The Differences Between Apprenticeship And Internship

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Written by BAC Apprentice: Yogadevi Gobi Krishnan

Today, upon getting their degrees, many fresh graduates will hunt for on-the-job trainings to get the industry experience before entering the job market. Such experiences and trainings will make a huge impact in their career development, increasing employability. Let’s face the truth, with a competitive job market, fresh graduates are often not the choice of big firms and hiring managers due to being inexperienced. Fresh graduates are given two choices, apprenticeship or internship program.  


There has always been a debate between what is an apprenticeship and internship program. This confusion is totally understandable as there are a few similarities between the two. Yet, these similarities have been outnumbered by the differences between them.  


Director and Research Professor of the Georgetown University Centre on Education and the Workforce, Anthony Carnevale said “The comparison between an internship and an apprenticeship is like comparing a row boat to a destroyer. 


Read on to get a better understanding of internship and apprenticeship: 



Apprenticeships are usually longer than Internships. An internship program most of the time only lasts for a few months with a maximum of a year placement whereas an apprenticeship will last between a year to 4 years. This depends on the industry and their hiring team. To be precise, an apprenticeship is long term qualification to learn the values of the company, while internship is short work experience to gain some knowledge in the related field.  



Most of us would pose the question – what do apprentices or interns do differently from the other? Well, in an internship program, usually there will be no clear structure as to what an intern will learn. They will touch every department in the industry or every type of work within the department to get the entry-level general experience of the relevant field.  

On the other hand, an apprenticeship program is well structured with a combination of on-site work experience and classroom-learning. For example, if the program is for a year, the apprentices will be given a structure or training plan of their program to let them know of what to expect within that one-year. Apart from that, in an apprenticeship program, apprentices will not only focus on general entry-level work experience, they will focus on mastering their skills to fill an occupation within this organisation or another. 


Educational Qualification  

There is a clear educational requirement in most of the hiring organisations. Internships can be applied by diploma students, college students, and undergraduates who are on their break, wanting to get an idea about the field related to the course they are pursuing or intend to pursue. On the other hand, to be able to join an Apprenticeship program, the applicant must have completed their undergraduate program or degree. In some instances, students who have completed their Diploma may also enrol themselves in this program.  



As fresh graduates we often do not have the leverage to negotiate our salary in this competitive job market. Same goes to interns and apprentices, as they are still looking for an opportunity to learn the basic skills and gain experiences. Internships usually get paid relatively less or not get paid at all. Most small to medium organisations do not pay their interns, but they would provide travel or miscellaneous allowance which will usually be not more than RM400-500. This is an advantage for those who are staying nearer to the work place. However, those who need to commute to work, will have to use their transport allowance. Apart from that, larger organisations pay their interns well, which sometimes can go up to RM1000.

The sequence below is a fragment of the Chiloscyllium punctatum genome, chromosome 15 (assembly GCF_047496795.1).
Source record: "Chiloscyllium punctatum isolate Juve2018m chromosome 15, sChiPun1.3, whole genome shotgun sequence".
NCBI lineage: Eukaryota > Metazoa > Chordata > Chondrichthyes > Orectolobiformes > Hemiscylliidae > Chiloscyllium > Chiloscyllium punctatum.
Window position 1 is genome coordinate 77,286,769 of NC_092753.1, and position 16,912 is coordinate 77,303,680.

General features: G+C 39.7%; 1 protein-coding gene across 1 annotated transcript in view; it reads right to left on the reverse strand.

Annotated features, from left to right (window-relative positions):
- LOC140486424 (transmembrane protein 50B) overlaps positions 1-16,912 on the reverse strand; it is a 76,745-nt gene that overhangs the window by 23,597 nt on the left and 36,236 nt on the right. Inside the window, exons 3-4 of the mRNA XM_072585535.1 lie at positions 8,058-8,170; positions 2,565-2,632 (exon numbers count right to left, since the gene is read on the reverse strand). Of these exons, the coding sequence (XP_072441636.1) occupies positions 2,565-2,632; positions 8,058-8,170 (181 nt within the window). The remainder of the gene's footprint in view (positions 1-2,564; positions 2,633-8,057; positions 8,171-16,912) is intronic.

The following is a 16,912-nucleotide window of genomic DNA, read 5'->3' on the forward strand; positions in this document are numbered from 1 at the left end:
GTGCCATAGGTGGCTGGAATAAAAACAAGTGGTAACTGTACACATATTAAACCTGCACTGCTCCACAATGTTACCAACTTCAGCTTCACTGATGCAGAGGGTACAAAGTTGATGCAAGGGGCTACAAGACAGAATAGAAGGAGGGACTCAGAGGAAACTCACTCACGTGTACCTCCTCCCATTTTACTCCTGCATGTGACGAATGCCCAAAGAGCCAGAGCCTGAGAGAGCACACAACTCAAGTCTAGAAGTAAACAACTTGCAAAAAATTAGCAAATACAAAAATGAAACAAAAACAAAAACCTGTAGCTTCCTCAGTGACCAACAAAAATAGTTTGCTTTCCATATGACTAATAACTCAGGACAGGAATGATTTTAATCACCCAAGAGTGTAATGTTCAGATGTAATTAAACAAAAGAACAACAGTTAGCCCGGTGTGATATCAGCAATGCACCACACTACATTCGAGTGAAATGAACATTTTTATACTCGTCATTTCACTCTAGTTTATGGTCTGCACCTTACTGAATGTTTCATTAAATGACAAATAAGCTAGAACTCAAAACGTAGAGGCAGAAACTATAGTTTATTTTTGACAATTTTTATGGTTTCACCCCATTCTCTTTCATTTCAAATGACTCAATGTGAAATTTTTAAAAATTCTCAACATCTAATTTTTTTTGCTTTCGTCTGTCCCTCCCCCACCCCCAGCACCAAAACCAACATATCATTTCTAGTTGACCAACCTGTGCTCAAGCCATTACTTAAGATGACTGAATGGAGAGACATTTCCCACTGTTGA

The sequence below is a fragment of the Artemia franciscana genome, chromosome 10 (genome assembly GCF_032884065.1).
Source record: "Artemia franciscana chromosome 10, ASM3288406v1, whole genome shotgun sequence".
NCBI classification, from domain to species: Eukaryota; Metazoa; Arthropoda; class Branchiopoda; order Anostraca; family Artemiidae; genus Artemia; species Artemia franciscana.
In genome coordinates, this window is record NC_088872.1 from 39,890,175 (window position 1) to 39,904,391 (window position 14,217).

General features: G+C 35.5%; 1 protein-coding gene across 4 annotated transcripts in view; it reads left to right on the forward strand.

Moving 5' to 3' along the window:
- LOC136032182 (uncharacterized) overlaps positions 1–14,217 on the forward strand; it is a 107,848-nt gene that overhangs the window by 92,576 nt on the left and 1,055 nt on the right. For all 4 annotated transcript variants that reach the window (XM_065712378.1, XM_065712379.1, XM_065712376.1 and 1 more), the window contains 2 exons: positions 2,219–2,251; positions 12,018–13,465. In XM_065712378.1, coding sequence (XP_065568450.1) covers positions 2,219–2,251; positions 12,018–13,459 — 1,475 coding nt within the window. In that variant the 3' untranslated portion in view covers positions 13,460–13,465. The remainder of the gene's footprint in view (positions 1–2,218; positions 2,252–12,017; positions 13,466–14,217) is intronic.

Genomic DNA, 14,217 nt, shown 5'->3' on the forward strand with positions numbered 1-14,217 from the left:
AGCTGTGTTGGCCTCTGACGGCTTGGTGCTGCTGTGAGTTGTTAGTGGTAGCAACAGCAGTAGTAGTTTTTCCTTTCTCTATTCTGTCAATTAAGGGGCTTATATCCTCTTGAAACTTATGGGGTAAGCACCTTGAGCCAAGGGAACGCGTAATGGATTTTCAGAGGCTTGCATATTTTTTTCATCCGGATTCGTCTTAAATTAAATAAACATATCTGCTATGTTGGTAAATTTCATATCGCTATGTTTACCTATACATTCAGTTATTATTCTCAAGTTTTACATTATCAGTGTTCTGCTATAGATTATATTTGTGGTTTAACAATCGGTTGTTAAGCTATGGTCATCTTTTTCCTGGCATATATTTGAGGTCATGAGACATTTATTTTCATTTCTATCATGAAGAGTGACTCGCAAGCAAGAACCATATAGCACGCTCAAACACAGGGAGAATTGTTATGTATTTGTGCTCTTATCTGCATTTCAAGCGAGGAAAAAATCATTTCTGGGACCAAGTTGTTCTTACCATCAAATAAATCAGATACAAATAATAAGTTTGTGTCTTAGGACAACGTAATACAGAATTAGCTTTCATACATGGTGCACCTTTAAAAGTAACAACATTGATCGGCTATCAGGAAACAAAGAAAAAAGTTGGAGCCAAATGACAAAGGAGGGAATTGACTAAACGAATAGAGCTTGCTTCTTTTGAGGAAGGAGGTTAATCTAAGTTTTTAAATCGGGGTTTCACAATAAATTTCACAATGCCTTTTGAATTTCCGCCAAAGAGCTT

Apprenticeships are more heavily regulated and there will usually be a minimum wage within the organisation. Apprentices will be paid monthly and some organisations also include travel allowance. Apprentices with little to zero work background may expect a monthly income of RM1500 to 2000.  


Career Opportunity / Development  

An internship program does not guarantee a job mainly because of the short time period spent within the organisation. They are mostly project-based or entry level work introduction. Interns usually continue their studies or look for entry-level work to gain more specialised skills and experiences. However, there are high chances that an apprentice will get an offer for a permanent job in the same organisation after completing the program. Otherwise, the job experiences and the skills learned in the apprenticeship program open doors to a lot more job opportunities out there. 


Keeping all the differences in mind, it is important to note that both these training programs are important for students and fresh graduates. Most importantly, in these recent days, companies mostly prefer candidates who have relevant experience in field. These two programs lets you have the skills and knowledge on set despite the duration to fulfil some of the requirements by the employers.  


An internship background enables you to enter the industry more confidently, while as an apprentice, you have developed your career with a more competitive salary and position due to the specialised skills and knowledge attained in the program. 


On a final note, as said by the great Mahatma Ghandi, “Knowledge gained through experience is far superior and many times more useful than bookish knowledge”.  


So, grab any opportunity you can to gain as much experience to develop knowledge and skills in your desired field.